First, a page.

Willie SeagerWillie Seager Centenary Address:

St Edward's Church, 21st February 2016

Willie Seager       

Compiled by Jane Edmonds, read by Susan Vicary


On behalf of the Seager family, of whom there are 34 of us in the church this morning, I would like to give our heartfelt thanks to the Willie Seager Memorial Trust. To each one of the Trustees, my family has asked me to say: ‘thank you for the wonderful work you do and for keeping alive the memory of Willie Seager – our uncle, our great uncle, and our great great uncle – who we remember today 100 years after his death’.
Willie Seager was born in Cardiff on 28th January 1893, the second son of William Henry Seager, a Cardiff shipowner, and Margaret Annie Seager nee Elliot. He had two brothers Elliot and Leighton and one sister Peggy. Educated at Queen’s College Taunton, at the ageof 21 he started in his father’s shipping business, for which he had been specially prepared. He was an active worker at the Roath Road Wesleyan Chapel and was closely associated with the Sunday School work.
With the advent of the First World War, Willie was rejected three times as medically unfit to serve. However, on the fourth occasion he was accepted and went into training at Winchester where he led the first platoon when the Queen reviewed the troops. He was appointed as second lieutenant in the 10th Service Battalion (1st Gwent) of the South Wales Borderers under Colonel Sir Hamar Greenwood and left for France in December 1915. Willie was killed in action on 7th February 1916 at Neuve Chapelle at the tender age of 23.
The Chaplain of his platoon described Willie’s death: “It was yesterday morning while supervising the mending of a breach in the parapet caused by enemy shell fire, that a German sniper, taking advantage of the open part, struck your son in the left part of the chest. The bullet evidently pierced his heart, as death followed in a few seconds.” During Willie’s funeral: “a large number of soldiers who were under his command came up from the trenches with the body and he was buried amid manifestations of great grief and sorrow.” Willie’s grave lies in the St Vaast Post Military Cemetery, Pas de Calais, France.
Willie’s commanding officer wrote to his father: “From the first day he joined he has worked under me. The only result of our working together has been that I have grown to love him as a brother. In training and in action he was radiant with manliness and reliability. In the smallest duties and in the most onerous duties, I have never known him to fail. By his unbounded generosity, joviality and capability he has endeared himself to every officer and man of the company. The men have lost a brilliant leader, and I – well, I have lost a brother who was my right-hand man.”
In his own letter to his family entitled “Only to be opened in the event of my death”, Willie himself wrote: “I have been looking forward to the day when we three (brothers) might have taken over the reins of office and relieved Dad of the responsibilities and worries connected with the wonderful ‘business’ and heritage he has himself built up for us – but that day must wait! I go knowing full well what I go to and if perchance I die, I die gladly, willingly, cheerfully, knowing that I do so in a righteous cause and in defence of all I hold most dear. If it be so, even you dear Mother, in your sorrow, will never regret that you gave your son for your Country. Mingled with sadness, there will be pride! I can as willingly lay down my life as thousands of other brave fellows have done in this war.”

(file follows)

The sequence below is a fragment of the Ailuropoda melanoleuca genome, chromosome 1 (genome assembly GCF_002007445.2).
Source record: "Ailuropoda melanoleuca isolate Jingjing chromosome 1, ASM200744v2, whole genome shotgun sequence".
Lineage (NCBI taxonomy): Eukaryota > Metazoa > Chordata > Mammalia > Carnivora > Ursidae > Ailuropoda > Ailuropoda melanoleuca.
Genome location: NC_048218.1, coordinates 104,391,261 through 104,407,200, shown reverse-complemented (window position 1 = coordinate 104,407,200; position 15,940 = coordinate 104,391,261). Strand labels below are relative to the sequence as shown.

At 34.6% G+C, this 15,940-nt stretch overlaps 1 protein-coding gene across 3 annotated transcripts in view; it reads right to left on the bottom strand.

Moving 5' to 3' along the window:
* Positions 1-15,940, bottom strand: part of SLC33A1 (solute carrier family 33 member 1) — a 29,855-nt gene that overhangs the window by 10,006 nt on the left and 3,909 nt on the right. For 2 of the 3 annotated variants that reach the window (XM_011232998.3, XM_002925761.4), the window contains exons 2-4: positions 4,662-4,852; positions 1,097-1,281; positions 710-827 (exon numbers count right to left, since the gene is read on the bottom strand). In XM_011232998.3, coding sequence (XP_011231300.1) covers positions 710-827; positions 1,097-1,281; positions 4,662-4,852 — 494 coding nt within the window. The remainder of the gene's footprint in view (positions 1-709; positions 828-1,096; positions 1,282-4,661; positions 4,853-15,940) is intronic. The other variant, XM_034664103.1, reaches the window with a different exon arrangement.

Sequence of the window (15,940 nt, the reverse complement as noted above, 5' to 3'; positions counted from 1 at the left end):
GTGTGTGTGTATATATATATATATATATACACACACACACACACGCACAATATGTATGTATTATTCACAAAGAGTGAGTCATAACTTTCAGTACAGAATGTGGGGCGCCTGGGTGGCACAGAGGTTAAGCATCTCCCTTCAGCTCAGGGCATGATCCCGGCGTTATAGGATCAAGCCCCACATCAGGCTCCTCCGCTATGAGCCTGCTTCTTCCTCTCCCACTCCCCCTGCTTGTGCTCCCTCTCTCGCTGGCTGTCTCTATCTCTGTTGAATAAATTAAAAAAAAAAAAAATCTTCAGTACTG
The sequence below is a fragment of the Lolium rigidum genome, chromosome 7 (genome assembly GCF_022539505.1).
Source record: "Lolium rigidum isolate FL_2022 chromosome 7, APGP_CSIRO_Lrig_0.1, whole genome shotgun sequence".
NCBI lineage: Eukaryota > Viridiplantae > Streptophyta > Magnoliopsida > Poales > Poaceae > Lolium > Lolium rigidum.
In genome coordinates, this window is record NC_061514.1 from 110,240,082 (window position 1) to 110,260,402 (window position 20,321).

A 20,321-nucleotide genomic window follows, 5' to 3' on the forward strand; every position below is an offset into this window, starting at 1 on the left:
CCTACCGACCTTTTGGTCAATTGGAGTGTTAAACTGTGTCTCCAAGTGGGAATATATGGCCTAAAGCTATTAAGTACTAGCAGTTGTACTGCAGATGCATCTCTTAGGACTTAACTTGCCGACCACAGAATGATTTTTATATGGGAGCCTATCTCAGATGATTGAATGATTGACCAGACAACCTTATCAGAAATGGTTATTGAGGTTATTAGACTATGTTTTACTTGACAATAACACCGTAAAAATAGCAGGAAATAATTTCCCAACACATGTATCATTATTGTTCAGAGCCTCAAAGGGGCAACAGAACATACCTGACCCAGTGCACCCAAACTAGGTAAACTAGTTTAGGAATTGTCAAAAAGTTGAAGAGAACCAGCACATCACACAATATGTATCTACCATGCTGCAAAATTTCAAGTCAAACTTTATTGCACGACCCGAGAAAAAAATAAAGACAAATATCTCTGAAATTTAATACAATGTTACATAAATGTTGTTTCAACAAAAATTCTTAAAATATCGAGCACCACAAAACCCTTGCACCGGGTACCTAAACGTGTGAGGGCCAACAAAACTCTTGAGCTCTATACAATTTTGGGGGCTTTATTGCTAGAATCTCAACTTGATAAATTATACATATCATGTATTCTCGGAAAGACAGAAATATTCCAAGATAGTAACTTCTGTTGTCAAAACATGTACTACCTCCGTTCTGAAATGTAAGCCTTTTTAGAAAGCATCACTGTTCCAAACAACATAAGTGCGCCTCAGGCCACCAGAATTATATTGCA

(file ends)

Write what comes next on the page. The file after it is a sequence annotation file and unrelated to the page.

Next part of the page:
Willie’s mother and father, William Henry and Margaret Annie Seager, never recovered from the tragic death of their son. According to their passport, the Seager parents visited Willie’s grave in France in September 1920. They commissioned a portrait of Willie by the artist Reginald Henry Lewis, displayed here in the church. And they funded two stained glass windows in his memory at Roath Road Chapel and at Conway Road Methodist Church in Cardiff.
After Willie’s death, his two brothers Elliot and Leighton joined their father in the management of the family shipping company and also followed their father’s example of commitment to the public life of South Wales and service to the community.
In 1939 in memory of Willie, William Henry Seager built ten homes for retired seamen and their wives on Newport Road in Cardiff and so the Willie Seager Memorial Trust was born. Thus Willie’s memory is kept alive and his name lives on into the future, just as his parents had hoped, through those who live in the Willie Seager Cottages and through the Willie Seager Memorial Trust.